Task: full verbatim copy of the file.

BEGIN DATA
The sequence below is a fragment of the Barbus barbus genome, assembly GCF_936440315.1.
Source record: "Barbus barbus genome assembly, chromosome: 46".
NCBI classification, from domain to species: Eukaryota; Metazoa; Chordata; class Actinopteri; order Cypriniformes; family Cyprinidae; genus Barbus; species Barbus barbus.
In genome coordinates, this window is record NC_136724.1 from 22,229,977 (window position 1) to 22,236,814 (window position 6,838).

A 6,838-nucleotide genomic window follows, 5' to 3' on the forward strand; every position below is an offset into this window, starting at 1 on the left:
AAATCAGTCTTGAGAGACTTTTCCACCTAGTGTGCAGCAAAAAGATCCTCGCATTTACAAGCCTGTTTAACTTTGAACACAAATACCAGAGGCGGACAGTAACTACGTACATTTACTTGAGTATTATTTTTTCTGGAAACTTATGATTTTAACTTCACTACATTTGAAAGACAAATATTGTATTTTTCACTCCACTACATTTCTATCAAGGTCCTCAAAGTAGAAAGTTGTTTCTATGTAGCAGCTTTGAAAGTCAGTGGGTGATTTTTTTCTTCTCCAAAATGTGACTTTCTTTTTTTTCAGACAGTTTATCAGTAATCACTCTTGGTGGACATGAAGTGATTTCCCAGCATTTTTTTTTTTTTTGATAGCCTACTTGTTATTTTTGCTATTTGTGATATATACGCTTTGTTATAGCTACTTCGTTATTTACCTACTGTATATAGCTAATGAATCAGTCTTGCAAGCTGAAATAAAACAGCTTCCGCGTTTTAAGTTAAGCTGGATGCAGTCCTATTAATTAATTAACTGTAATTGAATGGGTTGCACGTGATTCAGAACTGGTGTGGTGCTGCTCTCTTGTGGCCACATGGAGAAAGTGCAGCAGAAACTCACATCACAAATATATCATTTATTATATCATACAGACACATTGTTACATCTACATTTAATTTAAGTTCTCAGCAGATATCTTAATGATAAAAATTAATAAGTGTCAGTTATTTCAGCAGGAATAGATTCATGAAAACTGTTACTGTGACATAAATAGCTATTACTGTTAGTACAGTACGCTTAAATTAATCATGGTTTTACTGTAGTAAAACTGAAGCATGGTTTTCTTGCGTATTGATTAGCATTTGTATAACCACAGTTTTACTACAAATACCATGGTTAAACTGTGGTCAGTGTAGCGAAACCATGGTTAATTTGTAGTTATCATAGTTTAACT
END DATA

The sequence below is a fragment of the Barbus barbus genome, assembly GCF_936440315.1.
Source record: "Barbus barbus genome assembly, chromosome: 46".
NCBI classification, from domain to species: Eukaryota; Metazoa; Chordata; class Actinopteri; order Cypriniformes; family Cyprinidae; genus Barbus; species Barbus barbus.
In genome coordinates, this window is record NC_136724.1 from 22,229,977 (window position 1) to 22,236,814 (window position 6,838).

A 6,838-nucleotide genomic window follows, 5' to 3' on the forward strand; every position below is an offset into this window, starting at 1 on the left:
AAATCAGTCTTGAGAGACTTTTCCACCTAGTGTGCAGCAAAAAGATCCTCGCATTTACAAGCCTGTTTAACTTTGAACACAAATACCAGAGGCGGACAGTAACTACGTACATTTACTTGAGTATTATTTTTTCTGGAAACTTATGATTTTAACTTCACTACATTTGAAAGACAAATATTGTATTTTTCACTCCACTACATTTCTATCAAGGTCCTCAAAGTAGAAAGTTGTTTCTATGTAGCAGCTTTGAAAGTCAGTGGGTGATTTTTTTCTTCTCCAAAATGTGACTTTCTTTTTTTTCAGACAGTTTATCAGTAATCACTCTTGGTGGACATGAAGTGATTTCCCAGCATTTTTTTTTTTTTTGATAGCCTACTTGTTATTTTTGCTATTTGTGATATATACGCTTTGTTATAGCTACTTCGTTATTTACCTACTGTATATAGCTAATGAATCAGTCTTGCAAGCTGAAATAAAACAGCTTCCGCGTTTTAAGTTAAGCTGGATGCAGTCCTATTAATTAATTAACTGTAATTGAATGGGTTGCACGTGATTCAGAACTGGTGTGGTGCTGCTCTCTTGTGGCCACATGGAGAAAGTGCAGCAGAAACTCACATCACAAATATATCATTTATTATATCATACAGACACATTGTTACATCTACATTTAATTTAAGTTCTCAGCAGATATCTTAATGATAAAAATTAATAAGTGTCAGTTATTTCAGCAGGAATAGATTCATGAAAACTGTTACTGTGACATAAATAGCTATTACTGTTAGTACAGTACGCTTAAATTAATCATGGTTTTACTGTAGTAAAACTGAAGCATGGTTTTCTTGCGTATTGATTAGCATTTGTATAACCACAGTTTTACTACAAATACCATGGTTAAACTGTGGTCAGTGTAGCGAAACCATGGTTAATTTGTAGTTATCATAGTTTAACT